Homage to Catalonia

George Orwell (adapted by Pablo Ley and Allan Barker)
West Yorkshire Playhouse, Leeds

There has been a resurgence of political theatre in the past few years - The Colour of Justice and The Permanent Way being two of the best-known examples. Northern Stage's inspired adaptation of Orwell's Animal Farm is still touring eleven years after its premiere, and bearing in mind this company's involvement in Homage to Catalonia I was expecting to see something special. Alas, I was to be disappointed - this is the sort of production that not only gives political theatre a bad name, it makes you wonder if international co-operation is necessarily a Good Thing.

Homage to Catalonia is an ambitious co-production between the West Yorkshire Playhouse, Northern Stage, Teatre Romea, Forum Barcelona 2004 and MC93 Bobigny (which immediately calls to mind the old adage about too many cooks). Directed by Josep Galindo and featuring a cast of ten British and Spanish actors, much of the dialogue is in Catalan and the stage is dominated by a huge screen on which newsreel footage of the Spanish Civil War is projected. The fact that these images are more memorable than anything that happens on stage speaks volumes about the sheer pointlessness of adapting such a book for the theatre; there is no point in criticizing a play for its episodic nature when there is really no other way to do it. Ley and Baker extract small chunks of Orwell's text and distribute them, apparently at random, among the ill-defined characters. This could be a recipe for boredom (Homage to Catatonia?) but wait - director Galindo is prepared for this eventuality!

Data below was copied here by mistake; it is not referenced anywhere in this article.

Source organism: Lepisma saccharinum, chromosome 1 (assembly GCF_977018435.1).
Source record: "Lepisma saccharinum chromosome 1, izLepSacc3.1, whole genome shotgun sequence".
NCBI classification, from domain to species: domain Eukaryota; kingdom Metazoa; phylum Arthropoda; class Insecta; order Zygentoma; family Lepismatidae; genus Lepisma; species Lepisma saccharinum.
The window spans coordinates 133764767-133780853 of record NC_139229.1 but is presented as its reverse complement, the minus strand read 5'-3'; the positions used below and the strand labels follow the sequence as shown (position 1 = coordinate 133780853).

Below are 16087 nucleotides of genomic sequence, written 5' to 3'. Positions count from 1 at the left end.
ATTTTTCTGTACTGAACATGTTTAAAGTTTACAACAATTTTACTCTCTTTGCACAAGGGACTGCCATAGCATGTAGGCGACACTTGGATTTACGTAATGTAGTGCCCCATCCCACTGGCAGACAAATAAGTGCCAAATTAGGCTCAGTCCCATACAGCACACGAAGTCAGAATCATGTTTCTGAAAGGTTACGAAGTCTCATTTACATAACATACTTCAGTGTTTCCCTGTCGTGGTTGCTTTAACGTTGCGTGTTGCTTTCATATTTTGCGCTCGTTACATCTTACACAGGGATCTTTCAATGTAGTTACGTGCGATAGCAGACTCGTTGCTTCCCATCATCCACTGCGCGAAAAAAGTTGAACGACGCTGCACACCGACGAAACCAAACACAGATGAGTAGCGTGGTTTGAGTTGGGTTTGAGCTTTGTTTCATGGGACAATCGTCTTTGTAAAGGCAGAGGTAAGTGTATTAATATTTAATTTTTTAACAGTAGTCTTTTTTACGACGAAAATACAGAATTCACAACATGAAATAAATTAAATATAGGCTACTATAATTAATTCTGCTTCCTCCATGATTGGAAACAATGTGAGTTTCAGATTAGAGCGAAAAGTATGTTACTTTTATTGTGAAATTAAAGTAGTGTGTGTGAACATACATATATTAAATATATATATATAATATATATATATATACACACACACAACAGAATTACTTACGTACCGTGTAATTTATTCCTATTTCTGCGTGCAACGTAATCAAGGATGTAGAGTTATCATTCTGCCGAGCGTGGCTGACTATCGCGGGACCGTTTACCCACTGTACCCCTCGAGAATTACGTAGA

Every time the audience's attention is in danger of flagging we are treated to the sight of the desperately hard-working cast filling the stage with neatly arranged clothes, blankets, books and cans. This device quickly outwears its welcome, so we are also bullied into some toe-curling audience participation (a big mistake in England, particularly at a sparsely attended matinee - at this point I was on the verge of rooting for General Franco). In need of comic relief? How about a bizarre scene in which a debby English volunteer makes a Grenfallesque phone call to the enemy? Still struggling a stay awake? A weirdly anachronistic punk-rock anthem, played at brain-numbing volume while the cast demolishes the set, will not only perk you up but is loud enough to disturb "the deep, deep sleep of England, from which I sometimes fear that we shall never wake till we are jerked out of it by the roar of bombs."

Suffice to say that the only non-newsreel image I carried away from this mess was the scene in which Orwell, shot through the neck by a sniper, compares the experience to that of being hit by lightning. I would compare the experience of sitting through Homage to Catalonia to that of being hit very hard with a rolled-up newspaper for several hours - whilst trying to read Homage to Catalonia.

At the West Yorkshire Playhouse until 3rd April, then touring to Paris, Newcastle and Barcelona

Reviewer: J. D. Atkinson

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